“Ultrasounds make the pregnancy real,” Danielle Pitzer, content producer for the pro-life organization Focus on the Family, told the Post. “When a woman has an unexpected pregnancy, there can be a lot of fear… [but] an ultrasound cuts through the noise, the fear, the ‘what ifs’ and helps a woman see the life inside her.”

Like Project Ultrasound, Focus on the Family provides pregnancy centers with grants to purchase 3D and 4D ultrasound machines through their Option Ultrasound Program. “We are investing in these machines because a more precise image and discernible heartbeat makes a huge difference,” Pitzer said. “The human embryo develops and grows, but they are already human, and one way for us to see and believe that fact is through the power of ultrasound image.”

And even legislators have taken notice of the power of ultrasounds to dissuade women from getting abortions. Since the mid-1990s, a variety of laws have been passed to ensure that more women looking to terminate their pregnancy have an ultrasound before making that decision.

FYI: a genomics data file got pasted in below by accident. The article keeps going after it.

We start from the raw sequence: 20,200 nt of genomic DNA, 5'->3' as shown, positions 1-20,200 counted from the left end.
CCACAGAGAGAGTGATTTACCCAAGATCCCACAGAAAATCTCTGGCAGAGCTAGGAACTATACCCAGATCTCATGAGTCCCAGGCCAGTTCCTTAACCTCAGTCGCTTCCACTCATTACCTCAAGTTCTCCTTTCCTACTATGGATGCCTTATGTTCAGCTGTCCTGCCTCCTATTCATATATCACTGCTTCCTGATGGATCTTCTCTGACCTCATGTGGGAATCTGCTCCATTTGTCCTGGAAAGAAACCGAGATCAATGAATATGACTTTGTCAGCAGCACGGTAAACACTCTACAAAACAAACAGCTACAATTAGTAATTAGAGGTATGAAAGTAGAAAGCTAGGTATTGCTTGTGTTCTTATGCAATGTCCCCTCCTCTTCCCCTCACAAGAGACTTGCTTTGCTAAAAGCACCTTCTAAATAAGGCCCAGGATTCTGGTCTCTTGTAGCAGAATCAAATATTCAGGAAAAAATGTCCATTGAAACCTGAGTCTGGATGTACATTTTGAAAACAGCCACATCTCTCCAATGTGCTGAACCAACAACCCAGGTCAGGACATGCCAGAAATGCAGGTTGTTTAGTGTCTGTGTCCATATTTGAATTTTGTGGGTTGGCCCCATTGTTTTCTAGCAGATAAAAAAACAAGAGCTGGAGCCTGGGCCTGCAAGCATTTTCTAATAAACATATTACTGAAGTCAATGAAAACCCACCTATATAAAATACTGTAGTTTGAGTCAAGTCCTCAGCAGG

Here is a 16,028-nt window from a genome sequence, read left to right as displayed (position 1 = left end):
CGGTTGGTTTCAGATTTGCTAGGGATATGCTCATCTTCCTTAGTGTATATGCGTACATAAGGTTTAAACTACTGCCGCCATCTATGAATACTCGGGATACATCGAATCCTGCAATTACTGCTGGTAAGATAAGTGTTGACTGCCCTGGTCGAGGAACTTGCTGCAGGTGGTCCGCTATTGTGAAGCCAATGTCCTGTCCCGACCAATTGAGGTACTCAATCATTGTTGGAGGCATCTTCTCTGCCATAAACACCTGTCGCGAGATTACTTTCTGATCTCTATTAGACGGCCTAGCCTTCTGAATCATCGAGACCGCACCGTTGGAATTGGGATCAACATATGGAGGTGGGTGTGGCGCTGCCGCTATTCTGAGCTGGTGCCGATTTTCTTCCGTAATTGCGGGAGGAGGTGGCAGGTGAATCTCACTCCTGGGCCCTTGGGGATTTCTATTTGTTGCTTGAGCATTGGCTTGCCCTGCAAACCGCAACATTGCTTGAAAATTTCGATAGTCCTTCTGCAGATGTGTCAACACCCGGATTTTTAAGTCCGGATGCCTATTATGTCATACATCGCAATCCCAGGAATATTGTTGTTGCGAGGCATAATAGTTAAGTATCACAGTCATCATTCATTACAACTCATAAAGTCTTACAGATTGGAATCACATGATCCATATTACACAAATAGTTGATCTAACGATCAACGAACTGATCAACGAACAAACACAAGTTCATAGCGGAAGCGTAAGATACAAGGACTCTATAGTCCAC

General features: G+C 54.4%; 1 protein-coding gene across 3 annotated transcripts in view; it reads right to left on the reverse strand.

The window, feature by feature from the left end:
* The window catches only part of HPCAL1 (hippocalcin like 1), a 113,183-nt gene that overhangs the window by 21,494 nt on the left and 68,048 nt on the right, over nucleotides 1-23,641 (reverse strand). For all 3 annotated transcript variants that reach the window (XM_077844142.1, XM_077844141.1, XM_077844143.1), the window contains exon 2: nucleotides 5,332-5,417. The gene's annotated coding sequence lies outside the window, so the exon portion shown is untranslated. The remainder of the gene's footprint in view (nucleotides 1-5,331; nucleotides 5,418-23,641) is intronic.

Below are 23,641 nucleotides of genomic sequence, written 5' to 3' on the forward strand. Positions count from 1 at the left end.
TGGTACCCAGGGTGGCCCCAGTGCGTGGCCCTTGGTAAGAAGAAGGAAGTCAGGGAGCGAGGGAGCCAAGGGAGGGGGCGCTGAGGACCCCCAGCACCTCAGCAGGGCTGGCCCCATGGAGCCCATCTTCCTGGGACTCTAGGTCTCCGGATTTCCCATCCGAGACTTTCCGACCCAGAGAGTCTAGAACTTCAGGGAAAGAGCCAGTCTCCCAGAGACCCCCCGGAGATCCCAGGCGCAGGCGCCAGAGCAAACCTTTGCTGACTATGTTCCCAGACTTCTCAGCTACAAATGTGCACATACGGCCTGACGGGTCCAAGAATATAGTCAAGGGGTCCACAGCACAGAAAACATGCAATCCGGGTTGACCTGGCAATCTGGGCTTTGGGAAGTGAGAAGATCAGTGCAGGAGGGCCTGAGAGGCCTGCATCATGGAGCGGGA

Three- and four-dimensional ultrasounds entered commercial use in the 1990s; three decades later, their increased popularity coincides with the scaling-back of abortion rights across the nation.
Three- and four-dimensional ultrasounds entered commercial use in the 1990s; three decades later, their increased popularity coincides with the scaling-back of abortion rights across the nation.
Shutterstock

According to the pro-choice Guttmacher Institute, 13 states currently have laws in place requiring medical professionals provide abortion patients with verbal counseling or written materials that include information on how to access ultrasound services. Additionally, 27 states go as far as to regulate how abortion providers provide ultrasounds.

Of those states, 10 require an ultrasound be carried out, and eight require would-be mothers have the opportunity to see the image. Six go as far as to mandate that women seeking abortion are given an ultrasound and that the image is both shown to them and described to them.

But several studies have called into question just how effective these laws really are at reducing abortion rates.